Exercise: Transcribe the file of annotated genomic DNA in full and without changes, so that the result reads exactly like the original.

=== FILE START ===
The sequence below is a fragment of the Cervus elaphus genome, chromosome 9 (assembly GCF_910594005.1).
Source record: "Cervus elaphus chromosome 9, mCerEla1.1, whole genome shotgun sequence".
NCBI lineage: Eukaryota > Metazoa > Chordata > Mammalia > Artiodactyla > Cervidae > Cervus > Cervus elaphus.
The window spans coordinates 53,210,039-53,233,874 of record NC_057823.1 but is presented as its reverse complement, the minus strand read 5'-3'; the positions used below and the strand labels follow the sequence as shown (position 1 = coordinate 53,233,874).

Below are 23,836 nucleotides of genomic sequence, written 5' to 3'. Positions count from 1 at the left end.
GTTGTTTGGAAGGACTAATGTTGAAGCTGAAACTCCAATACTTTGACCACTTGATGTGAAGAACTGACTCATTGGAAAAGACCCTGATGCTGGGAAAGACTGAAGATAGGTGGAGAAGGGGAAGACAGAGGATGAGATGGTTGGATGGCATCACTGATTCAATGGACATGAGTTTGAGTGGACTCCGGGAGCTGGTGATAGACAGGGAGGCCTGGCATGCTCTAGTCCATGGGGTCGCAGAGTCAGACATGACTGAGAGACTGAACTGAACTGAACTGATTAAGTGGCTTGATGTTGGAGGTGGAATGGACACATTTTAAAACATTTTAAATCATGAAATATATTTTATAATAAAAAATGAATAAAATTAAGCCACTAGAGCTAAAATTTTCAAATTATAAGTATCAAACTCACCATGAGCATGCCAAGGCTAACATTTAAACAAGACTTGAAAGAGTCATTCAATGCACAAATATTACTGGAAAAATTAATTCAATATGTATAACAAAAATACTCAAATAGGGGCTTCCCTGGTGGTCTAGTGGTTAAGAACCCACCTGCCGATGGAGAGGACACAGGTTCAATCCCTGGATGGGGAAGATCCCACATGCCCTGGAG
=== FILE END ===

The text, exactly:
The sequence below is a fragment of the Cervus elaphus genome, chromosome 9 (assembly GCF_910594005.1).
Source record: "Cervus elaphus chromosome 9, mCerEla1.1, whole genome shotgun sequence".
NCBI lineage: Eukaryota > Metazoa > Chordata > Mammalia > Artiodactyla > Cervidae > Cervus > Cervus elaphus.
The window spans coordinates 53,210,039-53,233,874 of record NC_057823.1 but is presented as its reverse complement, the minus strand read 5'-3'; the positions used below and the strand labels follow the sequence as shown (position 1 = coordinate 53,233,874).

Below are 23,836 nucleotides of genomic sequence, written 5' to 3'. Positions count from 1 at the left end.
GTTGTTTGGAAGGACTAATGTTGAAGCTGAAACTCCAATACTTTGACCACTTGATGTGAAGAACTGACTCATTGGAAAAGACCCTGATGCTGGGAAAGACTGAAGATAGGTGGAGAAGGGGAAGACAGAGGATGAGATGGTTGGATGGCATCACTGATTCAATGGACATGAGTTTGAGTGGACTCCGGGAGCTGGTGATAGACAGGGAGGCCTGGCATGCTCTAGTCCATGGGGTCGCAGAGTCAGACATGACTGAGAGACTGAACTGAACTGAACTGATTAAGTGGCTTGATGTTGGAGGTGGAATGGACACATTTTAAAACATTTTAAATCATGAAATATATTTTATAATAAAAAATGAATAAAATTAAGCCACTAGAGCTAAAATTTTCAAATTATAAGTATCAAACTCACCATGAGCATGCCAAGGCTAACATTTAAACAAGACTTGAAAGAGTCATTCAATGCACAAATATTACTGGAAAAATTAATTCAATATGTATAACAAAAATACTCAAATAGGGGCTTCCCTGGTGGTCTAGTGGTTAAGAACCCACCTGCCGATGGAGAGGACACAGGTTCAATCCCTGGATGGGGAAGATCCCACATGCCCTGGAG